Sunday, 19 May 2013


This weekend I've been excited and daunted by the prospect of sharing an allotment with a couple of friends.  Actually it's half an allotment but is looks huge to me.  It may have looked bigger because it's an overgrown wilderness of foot high grass, thistles, thorns and mystery weeds.  

We had a look on Friday, the four of us plus one baby standing in the grass looking a little lost before trying to figure out how to tackle it.  The consensus: cover most of it in plastic sheeting to kill everything off, test the soil, weed, feed and dig a corner of it and try to get some late cropping potatoes into said corner to break up the ground.

It's going to take a lot of work and I'm sure at least one of us will put their back out at some point, but I'm looking forward to when we've got the space cleared and the soil up to a good standard, ready for planting.  With it being so neglected we'll have a blank canvas to play around with and when we actually start growing our own food it will feel like a real achievement, especially as gardening in an allotment is a step into the unknown for all of us.

Next steps?  Get a pair of dungarees and headscarf for the Felicity Kendal look and decide who's car to use to fetch manure from the local stables...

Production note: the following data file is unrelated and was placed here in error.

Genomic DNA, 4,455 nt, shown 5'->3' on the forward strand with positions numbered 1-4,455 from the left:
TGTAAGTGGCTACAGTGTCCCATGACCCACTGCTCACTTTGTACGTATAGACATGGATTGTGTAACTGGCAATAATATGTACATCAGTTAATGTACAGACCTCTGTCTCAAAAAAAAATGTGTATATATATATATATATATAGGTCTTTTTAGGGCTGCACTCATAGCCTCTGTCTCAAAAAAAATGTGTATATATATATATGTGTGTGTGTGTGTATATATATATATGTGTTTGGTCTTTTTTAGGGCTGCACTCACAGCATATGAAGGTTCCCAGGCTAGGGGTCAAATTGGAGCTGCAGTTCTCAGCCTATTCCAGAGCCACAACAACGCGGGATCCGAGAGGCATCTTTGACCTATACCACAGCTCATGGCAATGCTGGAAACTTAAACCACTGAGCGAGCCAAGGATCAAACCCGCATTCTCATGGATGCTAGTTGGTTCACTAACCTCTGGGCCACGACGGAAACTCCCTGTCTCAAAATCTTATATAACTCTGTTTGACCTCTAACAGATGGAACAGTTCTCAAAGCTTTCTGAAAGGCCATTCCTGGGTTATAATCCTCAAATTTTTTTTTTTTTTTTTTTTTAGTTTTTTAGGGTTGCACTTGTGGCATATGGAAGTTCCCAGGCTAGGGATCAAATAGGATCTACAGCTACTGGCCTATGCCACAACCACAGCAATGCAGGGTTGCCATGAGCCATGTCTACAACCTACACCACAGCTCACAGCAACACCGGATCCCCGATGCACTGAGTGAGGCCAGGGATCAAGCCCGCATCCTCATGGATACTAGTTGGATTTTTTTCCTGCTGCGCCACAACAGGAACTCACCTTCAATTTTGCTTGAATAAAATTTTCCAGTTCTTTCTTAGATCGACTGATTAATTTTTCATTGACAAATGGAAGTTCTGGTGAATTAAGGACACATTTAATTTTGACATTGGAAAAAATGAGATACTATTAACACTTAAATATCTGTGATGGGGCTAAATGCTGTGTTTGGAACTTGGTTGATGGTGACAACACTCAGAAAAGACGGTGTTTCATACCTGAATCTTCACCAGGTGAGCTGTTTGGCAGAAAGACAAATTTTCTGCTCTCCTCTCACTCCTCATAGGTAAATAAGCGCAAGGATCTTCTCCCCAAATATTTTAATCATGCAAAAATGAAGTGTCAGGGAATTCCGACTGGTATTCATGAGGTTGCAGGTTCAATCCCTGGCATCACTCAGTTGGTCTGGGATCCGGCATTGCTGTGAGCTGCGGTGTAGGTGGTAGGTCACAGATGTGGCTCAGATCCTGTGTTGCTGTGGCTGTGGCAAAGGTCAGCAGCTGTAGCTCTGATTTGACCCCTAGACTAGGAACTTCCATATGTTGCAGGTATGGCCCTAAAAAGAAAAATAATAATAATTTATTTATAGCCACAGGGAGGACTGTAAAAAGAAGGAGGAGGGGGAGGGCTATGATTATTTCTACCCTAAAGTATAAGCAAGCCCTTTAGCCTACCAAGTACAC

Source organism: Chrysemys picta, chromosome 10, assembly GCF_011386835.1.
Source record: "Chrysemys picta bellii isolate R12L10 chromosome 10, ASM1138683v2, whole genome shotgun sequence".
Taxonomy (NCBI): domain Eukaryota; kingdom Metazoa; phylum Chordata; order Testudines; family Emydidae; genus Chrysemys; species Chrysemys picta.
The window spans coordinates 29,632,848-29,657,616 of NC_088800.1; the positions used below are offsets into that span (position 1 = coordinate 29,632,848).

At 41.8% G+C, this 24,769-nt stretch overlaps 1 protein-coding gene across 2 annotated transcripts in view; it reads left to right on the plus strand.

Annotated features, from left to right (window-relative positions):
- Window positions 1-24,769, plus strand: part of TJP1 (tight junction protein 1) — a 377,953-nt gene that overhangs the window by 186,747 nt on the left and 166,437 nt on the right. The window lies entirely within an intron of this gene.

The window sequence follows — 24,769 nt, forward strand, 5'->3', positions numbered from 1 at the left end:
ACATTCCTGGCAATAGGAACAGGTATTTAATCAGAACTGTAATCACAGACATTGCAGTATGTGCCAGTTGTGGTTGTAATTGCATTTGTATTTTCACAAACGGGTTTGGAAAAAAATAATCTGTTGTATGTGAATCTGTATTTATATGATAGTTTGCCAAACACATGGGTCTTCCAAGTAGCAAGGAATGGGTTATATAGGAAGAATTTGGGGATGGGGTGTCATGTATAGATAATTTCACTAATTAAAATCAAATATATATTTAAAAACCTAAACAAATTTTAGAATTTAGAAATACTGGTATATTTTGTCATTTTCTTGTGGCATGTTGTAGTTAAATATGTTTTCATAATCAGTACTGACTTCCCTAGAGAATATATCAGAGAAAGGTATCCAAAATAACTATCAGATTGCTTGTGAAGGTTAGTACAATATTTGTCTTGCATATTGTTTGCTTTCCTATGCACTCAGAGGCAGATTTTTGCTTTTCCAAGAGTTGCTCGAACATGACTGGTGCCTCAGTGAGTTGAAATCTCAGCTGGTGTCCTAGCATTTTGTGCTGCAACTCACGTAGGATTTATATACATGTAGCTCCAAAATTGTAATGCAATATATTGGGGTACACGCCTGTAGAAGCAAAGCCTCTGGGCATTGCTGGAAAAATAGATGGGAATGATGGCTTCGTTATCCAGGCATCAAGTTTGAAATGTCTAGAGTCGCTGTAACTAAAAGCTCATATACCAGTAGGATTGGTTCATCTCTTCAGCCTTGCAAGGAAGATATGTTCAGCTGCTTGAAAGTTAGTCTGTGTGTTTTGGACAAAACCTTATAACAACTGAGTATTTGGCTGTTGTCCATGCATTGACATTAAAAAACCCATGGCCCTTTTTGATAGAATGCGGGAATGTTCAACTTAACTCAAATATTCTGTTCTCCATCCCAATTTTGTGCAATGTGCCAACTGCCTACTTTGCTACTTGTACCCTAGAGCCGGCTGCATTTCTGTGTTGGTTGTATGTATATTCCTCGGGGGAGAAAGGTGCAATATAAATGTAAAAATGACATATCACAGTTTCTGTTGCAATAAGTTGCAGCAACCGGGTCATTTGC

By the way, we'll be blogging about our allotment at Don't Know Allotment.

1 comment:

  1. Sounds interesting but it would be a shame to not grow anything other than potatoes whilst the black plastic does the trick. Have you all thought about marking out a small area - say 5 metres by 1 metre (or less! you want to mind your backs) and dig it through and weed it well. You could then grow in that whilst the black plastic begins its work. Quite a few vegetables such as carrots, salad things don't need much fertiliser.Climbing beans you can get away with for one year by digging a hole larger than the plant needs and put in some good compost just into each hole. As and when you feel like it, you can roll the black plastic back and tackle another area?